Ben Greenman’s wistful collection of short stories, What He’s Poised to Do, begins at a remove. For a book that both posits and ponders the importance of interpersonal communication, Greenman chooses to keep readers at arm’s length—at least until he’s gotten to know you better. His use of characters identified only by third-person pronouns in the title piece underlines the faceless isolation that an unhappy businessman out on the road feels as he engages in a cool affair with a woman who works at his hotel.
There is an echo of the relationship between Lydia and Ricardo Reis in Jose Saramago’s The Year of the Death of Ricardo Reis in that even within an ongoing carnal relationship, Greenman’s guest remains alienated from everyone to a debilitating extent. The businessman’s one remaining open conduit of exchange is the series of postcards he writes the woman, his wife, and his son. Even this method of expressing his feelings stumps him at the end of the story, revealing that Greenman’s title is, if not ironic, then overly optimistic.
“He sits down at the desk, finds a pen, and holds it over a postcard, uncertain exactly what he’s poised to do.”
Greenman underscores this theme throughout the collection by postmarking the first page of each story, indicating the date and place from which it was sent. Even a cursory glance at the contents page gives the reader a pretty good idea of the breadth of Greenman’s stages for his universal passion play; settings range from North Africa, in 1851, to Atlanta, in 2015, and everywhere (and when) in between—including the imagined Lunar City, in 1989, and the confounding Australindia, in 1921.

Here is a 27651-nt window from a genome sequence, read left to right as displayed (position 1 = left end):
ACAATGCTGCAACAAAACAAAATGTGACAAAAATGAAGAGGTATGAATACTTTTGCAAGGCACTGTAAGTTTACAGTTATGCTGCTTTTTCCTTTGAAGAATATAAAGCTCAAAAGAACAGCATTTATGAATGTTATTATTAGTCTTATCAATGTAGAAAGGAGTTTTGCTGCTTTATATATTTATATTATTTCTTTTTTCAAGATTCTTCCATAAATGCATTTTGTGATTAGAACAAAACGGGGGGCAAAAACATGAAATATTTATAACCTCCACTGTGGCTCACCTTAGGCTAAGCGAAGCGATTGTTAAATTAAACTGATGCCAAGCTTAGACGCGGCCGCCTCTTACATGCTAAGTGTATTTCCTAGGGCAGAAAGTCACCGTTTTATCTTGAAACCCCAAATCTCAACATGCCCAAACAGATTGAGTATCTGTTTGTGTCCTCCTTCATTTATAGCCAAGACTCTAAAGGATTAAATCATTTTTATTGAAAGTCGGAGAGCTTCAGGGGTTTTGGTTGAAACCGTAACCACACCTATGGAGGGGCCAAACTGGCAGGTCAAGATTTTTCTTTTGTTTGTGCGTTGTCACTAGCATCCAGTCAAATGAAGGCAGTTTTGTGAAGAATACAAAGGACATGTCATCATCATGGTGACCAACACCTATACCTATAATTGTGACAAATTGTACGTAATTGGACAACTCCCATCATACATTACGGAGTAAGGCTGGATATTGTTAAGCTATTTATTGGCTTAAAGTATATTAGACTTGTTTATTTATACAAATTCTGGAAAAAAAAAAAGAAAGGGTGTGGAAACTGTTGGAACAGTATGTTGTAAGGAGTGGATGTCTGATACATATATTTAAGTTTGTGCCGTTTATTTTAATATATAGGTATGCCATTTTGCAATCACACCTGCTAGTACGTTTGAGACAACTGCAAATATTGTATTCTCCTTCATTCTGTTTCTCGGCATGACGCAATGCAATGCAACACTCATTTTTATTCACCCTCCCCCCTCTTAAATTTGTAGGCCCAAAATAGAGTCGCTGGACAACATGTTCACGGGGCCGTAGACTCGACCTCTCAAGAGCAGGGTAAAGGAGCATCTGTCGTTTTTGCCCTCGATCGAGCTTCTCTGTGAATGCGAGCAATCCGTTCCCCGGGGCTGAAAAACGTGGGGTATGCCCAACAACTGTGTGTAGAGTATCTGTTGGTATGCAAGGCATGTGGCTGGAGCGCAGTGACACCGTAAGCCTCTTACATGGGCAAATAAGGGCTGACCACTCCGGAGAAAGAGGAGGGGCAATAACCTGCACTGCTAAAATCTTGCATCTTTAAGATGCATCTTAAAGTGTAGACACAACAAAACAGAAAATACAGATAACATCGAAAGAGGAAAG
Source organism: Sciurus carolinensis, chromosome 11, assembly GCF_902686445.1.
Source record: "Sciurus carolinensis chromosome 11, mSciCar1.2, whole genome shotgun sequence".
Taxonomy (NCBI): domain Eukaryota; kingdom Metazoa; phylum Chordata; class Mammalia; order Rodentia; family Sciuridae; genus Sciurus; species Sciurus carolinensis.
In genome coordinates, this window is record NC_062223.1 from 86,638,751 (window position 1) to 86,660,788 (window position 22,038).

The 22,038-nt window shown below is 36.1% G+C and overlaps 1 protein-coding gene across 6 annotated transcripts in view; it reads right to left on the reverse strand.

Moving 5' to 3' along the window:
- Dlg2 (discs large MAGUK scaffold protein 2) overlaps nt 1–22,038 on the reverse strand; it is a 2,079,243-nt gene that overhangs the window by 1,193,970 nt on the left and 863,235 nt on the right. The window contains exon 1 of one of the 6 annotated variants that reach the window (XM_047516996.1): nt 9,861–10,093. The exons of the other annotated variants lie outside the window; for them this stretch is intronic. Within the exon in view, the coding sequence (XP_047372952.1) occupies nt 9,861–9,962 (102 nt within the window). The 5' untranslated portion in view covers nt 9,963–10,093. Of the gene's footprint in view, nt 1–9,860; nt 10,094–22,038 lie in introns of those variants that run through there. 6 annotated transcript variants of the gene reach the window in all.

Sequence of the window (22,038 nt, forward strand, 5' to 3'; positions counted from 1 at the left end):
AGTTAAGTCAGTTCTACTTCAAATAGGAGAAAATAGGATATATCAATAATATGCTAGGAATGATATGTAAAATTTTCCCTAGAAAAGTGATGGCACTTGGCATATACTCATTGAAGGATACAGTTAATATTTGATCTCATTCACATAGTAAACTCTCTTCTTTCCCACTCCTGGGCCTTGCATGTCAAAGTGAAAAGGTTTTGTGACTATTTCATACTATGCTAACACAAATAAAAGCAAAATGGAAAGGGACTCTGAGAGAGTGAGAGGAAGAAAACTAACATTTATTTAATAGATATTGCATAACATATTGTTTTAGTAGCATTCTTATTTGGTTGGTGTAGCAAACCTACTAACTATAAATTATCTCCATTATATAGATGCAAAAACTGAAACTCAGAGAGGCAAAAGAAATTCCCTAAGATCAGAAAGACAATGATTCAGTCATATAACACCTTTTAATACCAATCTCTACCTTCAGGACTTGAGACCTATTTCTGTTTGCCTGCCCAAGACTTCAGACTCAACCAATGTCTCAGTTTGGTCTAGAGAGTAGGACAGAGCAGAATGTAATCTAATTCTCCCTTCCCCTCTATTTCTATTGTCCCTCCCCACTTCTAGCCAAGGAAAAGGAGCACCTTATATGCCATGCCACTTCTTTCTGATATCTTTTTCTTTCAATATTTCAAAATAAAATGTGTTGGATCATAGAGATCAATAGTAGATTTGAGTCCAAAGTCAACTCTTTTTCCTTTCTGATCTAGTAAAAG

One standout piece, To Kill the Pink, is written from Harlem in 1964 at a time when both racial and personal boundaries were burning. Greenman writes as an African-American man who, after a tragic incident, decides to travel to Malawi to better understand his heritage and the extraordinary woman he loves. When he asks her how a “twenty-four-year-old black girl who’s never been out of New York City” knows so much about the world, she replies, “I always paid attention … while you were busy studying the human comedy, I was trying to figure out the human drama.”
“You’re the sad mask; I’m the happy mask,” he answers. “Takes both of us to put on a play.”
While Greenman’s gift for whimsy does surface from time-to-time, owing perhaps to the impossibility to cage such a formidable beast, he is wearing his sad mask for much of What He’s Poised to Do.
“I write often about sadness and loneliness … the only cure, I think, is intimacy,” Greenman writes in About the Author, “which is what the people in my stories are struggling to achieve.”
It is telling that Greenman’s stories revolve around written correspondence, a form of communication quite possibly in danger of becoming archaic. How will future generations understand us, or how will we ultimately understand ourselves, if our written interactions diminish to texts of 160 characters?
If there is a lesson to be had from this book, it’s this: Go write a letter to someone you love.